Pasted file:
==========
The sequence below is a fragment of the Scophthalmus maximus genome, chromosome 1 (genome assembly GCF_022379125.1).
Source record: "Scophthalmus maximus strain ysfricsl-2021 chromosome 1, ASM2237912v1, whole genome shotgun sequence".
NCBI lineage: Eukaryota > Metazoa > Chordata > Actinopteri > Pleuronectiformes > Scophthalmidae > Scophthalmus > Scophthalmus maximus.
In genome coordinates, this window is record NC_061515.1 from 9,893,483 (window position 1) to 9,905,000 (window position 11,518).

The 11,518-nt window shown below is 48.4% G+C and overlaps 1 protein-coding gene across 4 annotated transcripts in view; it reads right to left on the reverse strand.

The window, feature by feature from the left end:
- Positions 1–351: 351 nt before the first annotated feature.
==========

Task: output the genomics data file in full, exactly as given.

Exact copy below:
The sequence below is a fragment of the Scophthalmus maximus genome, chromosome 1 (genome assembly GCF_022379125.1).
Source record: "Scophthalmus maximus strain ysfricsl-2021 chromosome 1, ASM2237912v1, whole genome shotgun sequence".
NCBI lineage: Eukaryota > Metazoa > Chordata > Actinopteri > Pleuronectiformes > Scophthalmidae > Scophthalmus > Scophthalmus maximus.
In genome coordinates, this window is record NC_061515.1 from 9,893,483 (window position 1) to 9,905,000 (window position 11,518).

The 11,518-nt window shown below is 48.4% G+C and overlaps 1 protein-coding gene across 4 annotated transcripts in view; it reads right to left on the reverse strand.

The window, feature by feature from the left end:
- Positions 1–351: 351 nt before the first annotated feature.